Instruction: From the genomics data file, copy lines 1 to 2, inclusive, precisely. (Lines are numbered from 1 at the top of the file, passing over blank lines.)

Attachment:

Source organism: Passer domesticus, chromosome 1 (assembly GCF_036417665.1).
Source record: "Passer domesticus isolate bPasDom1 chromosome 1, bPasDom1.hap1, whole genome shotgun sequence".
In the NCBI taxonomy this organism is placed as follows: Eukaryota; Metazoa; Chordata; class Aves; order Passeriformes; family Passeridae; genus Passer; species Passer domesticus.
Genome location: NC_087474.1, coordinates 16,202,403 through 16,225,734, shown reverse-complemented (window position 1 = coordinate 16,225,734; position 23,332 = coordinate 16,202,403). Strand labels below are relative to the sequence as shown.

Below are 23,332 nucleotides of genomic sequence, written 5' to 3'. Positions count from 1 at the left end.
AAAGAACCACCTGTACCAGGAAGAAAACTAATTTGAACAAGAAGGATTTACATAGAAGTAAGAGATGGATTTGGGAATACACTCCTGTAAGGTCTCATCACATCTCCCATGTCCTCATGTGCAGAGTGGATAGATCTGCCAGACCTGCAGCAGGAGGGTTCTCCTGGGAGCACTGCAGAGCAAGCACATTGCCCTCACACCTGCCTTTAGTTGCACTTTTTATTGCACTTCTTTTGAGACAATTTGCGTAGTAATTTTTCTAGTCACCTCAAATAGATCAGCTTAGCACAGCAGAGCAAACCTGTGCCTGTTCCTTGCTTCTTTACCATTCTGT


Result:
Source organism: Passer domesticus, chromosome 1 (assembly GCF_036417665.1).
Source record: "Passer domesticus isolate bPasDom1 chromosome 1, bPasDom1.hap1, whole genome shotgun sequence".